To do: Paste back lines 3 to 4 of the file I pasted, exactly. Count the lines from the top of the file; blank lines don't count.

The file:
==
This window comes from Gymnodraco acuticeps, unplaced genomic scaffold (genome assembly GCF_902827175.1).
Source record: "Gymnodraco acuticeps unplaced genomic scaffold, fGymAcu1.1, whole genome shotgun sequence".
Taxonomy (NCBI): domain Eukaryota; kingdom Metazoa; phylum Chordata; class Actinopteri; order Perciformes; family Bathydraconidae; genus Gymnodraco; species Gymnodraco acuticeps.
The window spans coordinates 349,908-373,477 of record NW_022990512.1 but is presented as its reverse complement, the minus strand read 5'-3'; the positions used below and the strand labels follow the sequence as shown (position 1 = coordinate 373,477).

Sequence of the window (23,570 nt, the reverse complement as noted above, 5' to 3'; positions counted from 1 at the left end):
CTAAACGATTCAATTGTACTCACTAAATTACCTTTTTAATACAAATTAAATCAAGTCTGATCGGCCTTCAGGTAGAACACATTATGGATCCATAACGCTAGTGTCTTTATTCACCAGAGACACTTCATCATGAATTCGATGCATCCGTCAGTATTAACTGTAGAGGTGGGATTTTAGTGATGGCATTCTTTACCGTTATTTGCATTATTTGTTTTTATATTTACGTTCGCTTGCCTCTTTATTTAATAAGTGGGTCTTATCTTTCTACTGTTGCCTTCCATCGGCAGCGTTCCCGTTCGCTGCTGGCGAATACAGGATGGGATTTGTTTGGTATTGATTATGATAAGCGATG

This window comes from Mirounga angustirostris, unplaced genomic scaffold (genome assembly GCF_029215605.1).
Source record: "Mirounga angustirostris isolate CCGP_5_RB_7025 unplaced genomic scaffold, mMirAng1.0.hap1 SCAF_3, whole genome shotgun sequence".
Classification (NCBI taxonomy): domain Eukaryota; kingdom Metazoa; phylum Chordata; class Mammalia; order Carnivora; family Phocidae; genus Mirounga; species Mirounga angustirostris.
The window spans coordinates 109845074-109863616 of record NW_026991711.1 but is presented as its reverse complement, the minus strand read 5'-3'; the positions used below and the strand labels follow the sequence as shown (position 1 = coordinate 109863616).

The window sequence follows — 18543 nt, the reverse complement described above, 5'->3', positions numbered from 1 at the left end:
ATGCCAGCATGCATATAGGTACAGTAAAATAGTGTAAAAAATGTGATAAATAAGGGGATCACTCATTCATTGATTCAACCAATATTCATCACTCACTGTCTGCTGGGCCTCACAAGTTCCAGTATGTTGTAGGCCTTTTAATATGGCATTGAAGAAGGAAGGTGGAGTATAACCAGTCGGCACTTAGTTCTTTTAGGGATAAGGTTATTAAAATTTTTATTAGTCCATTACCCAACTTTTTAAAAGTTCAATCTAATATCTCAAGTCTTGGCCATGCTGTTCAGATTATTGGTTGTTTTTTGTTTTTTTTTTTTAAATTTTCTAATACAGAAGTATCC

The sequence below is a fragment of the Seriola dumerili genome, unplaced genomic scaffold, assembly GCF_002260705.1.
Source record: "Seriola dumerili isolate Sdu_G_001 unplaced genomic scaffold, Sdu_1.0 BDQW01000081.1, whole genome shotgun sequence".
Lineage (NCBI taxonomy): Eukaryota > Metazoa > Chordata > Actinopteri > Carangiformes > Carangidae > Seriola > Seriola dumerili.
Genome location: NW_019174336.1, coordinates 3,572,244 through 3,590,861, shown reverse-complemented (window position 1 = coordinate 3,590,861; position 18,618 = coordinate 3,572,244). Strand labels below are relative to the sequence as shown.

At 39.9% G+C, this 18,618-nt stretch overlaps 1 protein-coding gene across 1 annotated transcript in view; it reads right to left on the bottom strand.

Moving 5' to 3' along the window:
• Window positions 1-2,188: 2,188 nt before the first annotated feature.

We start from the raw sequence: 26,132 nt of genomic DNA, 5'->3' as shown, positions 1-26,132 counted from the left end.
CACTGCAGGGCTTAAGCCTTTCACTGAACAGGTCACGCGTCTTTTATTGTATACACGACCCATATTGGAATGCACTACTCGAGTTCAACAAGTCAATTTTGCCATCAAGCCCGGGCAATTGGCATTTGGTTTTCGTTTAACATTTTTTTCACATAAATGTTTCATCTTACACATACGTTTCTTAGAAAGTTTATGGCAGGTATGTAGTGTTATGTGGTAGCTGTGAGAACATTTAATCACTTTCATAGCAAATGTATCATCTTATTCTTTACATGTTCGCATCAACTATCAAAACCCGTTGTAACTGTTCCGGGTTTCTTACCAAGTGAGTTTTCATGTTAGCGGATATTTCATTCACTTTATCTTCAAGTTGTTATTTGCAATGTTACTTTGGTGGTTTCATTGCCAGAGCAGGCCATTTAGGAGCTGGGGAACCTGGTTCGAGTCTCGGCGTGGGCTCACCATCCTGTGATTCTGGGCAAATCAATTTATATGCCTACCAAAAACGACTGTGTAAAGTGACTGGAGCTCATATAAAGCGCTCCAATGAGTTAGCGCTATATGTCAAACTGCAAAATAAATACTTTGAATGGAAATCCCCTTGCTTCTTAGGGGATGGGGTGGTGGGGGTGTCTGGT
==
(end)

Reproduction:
Taxonomy (NCBI): domain Eukaryota; kingdom Metazoa; phylum Chordata; class Actinopteri; order Perciformes; family Bathydraconidae; genus Gymnodraco; species Gymnodraco acuticeps.
The window spans coordinates 349,908-373,477 of record NW_022990512.1 but is presented as its reverse complement, the minus strand read 5'-3'; the positions used below and the strand labels follow the sequence as shown (position 1 = coordinate 373,477).